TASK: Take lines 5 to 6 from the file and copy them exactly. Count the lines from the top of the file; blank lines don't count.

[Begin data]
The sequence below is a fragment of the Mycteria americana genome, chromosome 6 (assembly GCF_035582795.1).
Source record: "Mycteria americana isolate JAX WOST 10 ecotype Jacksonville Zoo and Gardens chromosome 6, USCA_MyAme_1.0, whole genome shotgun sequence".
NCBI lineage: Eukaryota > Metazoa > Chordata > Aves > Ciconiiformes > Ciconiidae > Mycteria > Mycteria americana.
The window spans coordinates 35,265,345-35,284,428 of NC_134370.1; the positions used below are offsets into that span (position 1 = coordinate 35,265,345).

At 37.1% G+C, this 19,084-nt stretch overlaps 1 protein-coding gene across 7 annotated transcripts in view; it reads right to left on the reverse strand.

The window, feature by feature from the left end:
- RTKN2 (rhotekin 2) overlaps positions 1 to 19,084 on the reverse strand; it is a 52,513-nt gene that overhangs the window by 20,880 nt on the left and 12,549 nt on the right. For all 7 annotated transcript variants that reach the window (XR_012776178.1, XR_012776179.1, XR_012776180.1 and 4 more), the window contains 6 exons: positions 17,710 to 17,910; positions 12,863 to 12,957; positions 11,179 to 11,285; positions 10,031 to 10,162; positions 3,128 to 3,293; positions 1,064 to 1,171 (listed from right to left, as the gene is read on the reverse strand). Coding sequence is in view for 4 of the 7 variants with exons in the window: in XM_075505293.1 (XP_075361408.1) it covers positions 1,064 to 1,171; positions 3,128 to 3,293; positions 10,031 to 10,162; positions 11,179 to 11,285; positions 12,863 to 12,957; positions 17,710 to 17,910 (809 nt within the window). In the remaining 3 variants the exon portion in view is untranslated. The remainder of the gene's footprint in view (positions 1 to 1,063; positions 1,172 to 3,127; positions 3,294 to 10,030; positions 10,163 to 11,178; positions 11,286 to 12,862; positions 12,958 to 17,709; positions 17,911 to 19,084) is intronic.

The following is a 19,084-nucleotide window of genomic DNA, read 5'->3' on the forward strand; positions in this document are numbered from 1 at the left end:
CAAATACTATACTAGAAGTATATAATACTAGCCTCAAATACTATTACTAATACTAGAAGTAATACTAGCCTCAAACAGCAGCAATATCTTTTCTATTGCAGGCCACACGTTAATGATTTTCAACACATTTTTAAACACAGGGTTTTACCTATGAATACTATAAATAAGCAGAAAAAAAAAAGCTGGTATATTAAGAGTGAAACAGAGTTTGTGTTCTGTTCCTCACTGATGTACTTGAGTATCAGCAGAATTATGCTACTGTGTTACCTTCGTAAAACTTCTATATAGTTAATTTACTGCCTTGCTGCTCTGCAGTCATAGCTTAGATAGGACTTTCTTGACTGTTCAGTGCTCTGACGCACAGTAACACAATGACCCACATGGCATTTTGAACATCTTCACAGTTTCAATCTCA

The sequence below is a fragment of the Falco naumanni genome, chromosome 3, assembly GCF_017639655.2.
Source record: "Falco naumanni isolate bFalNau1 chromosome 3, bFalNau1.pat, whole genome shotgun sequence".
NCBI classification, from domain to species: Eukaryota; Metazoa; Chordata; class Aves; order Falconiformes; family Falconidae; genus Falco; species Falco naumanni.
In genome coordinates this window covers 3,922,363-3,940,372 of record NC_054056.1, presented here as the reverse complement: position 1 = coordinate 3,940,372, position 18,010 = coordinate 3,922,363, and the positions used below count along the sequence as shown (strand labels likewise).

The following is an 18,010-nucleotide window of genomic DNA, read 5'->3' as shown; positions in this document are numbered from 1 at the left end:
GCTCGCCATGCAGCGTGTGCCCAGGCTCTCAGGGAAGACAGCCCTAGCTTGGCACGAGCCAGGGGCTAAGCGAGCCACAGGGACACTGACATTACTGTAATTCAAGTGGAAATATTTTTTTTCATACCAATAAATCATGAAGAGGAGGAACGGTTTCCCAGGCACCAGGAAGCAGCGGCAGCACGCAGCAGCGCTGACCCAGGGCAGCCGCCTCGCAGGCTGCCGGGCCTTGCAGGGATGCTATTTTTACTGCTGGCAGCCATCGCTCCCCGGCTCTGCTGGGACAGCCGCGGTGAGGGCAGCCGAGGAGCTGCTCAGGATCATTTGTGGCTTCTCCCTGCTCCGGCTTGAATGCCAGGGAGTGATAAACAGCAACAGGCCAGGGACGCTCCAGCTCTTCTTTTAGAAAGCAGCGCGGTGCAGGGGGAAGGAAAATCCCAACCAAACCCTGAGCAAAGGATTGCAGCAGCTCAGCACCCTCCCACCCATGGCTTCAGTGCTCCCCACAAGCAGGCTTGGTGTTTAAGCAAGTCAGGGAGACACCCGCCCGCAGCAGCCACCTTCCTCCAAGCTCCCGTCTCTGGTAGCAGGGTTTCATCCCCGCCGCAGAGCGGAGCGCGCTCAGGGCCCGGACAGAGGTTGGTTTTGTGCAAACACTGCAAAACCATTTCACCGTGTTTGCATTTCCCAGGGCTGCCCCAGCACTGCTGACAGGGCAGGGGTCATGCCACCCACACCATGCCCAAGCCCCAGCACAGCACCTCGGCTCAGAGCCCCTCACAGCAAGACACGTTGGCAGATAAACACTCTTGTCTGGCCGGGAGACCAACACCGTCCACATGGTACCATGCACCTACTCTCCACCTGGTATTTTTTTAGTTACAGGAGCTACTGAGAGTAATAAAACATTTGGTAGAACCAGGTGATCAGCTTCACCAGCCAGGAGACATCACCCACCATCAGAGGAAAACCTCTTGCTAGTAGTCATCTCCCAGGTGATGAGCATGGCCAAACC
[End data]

At 37.1% G+C, this 19,084-nt stretch overlaps 1 protein-coding gene across 7 annotated transcripts in view; it reads right to left on the reverse strand.

The window, feature by feature from the left end: